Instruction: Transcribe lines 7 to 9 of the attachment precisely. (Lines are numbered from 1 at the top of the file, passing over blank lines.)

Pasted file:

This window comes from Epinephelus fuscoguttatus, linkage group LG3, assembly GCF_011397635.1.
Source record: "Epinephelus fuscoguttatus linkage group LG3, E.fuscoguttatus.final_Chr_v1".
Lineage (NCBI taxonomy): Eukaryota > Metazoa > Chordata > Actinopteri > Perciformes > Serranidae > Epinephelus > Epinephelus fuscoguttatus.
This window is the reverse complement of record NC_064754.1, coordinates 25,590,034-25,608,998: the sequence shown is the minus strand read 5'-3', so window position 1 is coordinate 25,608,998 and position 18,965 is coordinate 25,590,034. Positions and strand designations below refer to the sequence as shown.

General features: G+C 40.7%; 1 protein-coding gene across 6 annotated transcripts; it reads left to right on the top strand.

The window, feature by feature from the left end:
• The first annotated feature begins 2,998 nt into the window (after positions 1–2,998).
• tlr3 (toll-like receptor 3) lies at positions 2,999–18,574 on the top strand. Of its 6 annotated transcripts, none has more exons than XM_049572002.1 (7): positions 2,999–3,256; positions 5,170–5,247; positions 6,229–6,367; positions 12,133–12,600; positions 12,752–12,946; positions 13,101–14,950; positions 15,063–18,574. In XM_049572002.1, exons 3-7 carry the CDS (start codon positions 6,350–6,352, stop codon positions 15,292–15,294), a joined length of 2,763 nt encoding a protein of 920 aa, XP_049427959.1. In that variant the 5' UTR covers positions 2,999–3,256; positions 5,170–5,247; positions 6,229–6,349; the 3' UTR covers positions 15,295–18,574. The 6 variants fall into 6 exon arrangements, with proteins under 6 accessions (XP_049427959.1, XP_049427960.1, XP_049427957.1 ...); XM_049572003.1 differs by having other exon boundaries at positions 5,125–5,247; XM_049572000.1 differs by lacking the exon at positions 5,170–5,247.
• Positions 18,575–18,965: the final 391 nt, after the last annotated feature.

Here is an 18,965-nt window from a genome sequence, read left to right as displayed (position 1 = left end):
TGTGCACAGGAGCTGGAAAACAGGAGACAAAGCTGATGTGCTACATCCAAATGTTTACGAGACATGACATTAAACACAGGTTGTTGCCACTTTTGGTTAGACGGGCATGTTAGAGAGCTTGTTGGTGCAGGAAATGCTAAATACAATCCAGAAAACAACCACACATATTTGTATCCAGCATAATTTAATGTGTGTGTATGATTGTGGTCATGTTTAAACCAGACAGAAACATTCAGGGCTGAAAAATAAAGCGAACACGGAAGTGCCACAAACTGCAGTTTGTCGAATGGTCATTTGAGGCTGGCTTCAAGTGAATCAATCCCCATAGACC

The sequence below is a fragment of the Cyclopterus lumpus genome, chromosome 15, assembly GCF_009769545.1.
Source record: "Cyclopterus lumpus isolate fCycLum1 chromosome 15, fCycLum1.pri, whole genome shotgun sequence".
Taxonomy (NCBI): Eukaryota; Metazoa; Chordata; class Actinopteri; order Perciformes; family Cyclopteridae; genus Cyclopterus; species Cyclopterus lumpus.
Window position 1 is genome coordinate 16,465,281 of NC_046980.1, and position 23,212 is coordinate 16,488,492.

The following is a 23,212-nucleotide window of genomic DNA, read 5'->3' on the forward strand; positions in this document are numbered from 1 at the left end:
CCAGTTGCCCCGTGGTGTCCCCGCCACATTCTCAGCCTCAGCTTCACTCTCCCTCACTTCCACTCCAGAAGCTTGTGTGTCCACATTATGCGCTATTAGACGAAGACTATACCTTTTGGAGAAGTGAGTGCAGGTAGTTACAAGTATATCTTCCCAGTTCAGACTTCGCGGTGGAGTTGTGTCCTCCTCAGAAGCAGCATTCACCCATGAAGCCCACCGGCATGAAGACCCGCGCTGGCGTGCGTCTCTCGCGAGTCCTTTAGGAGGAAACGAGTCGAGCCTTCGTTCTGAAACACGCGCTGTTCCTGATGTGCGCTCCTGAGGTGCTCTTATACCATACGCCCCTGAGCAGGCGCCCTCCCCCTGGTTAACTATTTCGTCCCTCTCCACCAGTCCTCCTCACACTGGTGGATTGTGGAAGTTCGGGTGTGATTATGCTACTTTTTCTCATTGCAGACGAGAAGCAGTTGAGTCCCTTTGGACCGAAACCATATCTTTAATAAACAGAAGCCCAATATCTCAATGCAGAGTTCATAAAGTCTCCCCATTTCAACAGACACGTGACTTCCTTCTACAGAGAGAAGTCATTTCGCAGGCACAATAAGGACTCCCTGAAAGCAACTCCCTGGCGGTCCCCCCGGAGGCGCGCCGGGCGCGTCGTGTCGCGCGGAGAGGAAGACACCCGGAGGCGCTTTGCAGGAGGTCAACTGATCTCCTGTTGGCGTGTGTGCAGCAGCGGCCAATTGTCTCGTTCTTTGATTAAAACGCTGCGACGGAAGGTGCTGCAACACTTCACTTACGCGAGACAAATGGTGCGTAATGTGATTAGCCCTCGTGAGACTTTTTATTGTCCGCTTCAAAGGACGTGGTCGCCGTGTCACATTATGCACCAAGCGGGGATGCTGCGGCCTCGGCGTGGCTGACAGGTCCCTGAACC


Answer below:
• The first annotated feature begins 2,998 nt into the window (after positions 1–2,998).
• tlr3 (toll-like receptor 3) lies at positions 2,999–18,574 on the top strand. Of its 6 annotated transcripts, none has more exons than XM_049572002.1 (7): positions 2,999–3,256; positions 5,170–5,247; positions 6,229–6,367; positions 12,133–12,600; positions 12,752–12,946; positions 13,101–14,950; positions 15,063–18,574. In XM_049572002.1, exons 3-7 carry the CDS (start codon positions 6,350–6,352, stop codon positions 15,292–15,294), a joined length of 2,763 nt encoding a protein of 920 aa, XP_049427959.1. In that variant the 5' UTR covers positions 2,999–3,256; positions 5,170–5,247; positions 6,229–6,349; the 3' UTR covers positions 15,295–18,574. The 6 variants fall into 6 exon arrangements, with proteins under 6 accessions (XP_049427959.1, XP_049427960.1, XP_049427957.1 ...); XM_049572003.1 differs by having other exon boundaries at positions 5,125–5,247; XM_049572000.1 differs by lacking the exon at positions 5,170–5,247.
• Positions 18,575–18,965: the final 391 nt, after the last annotated feature.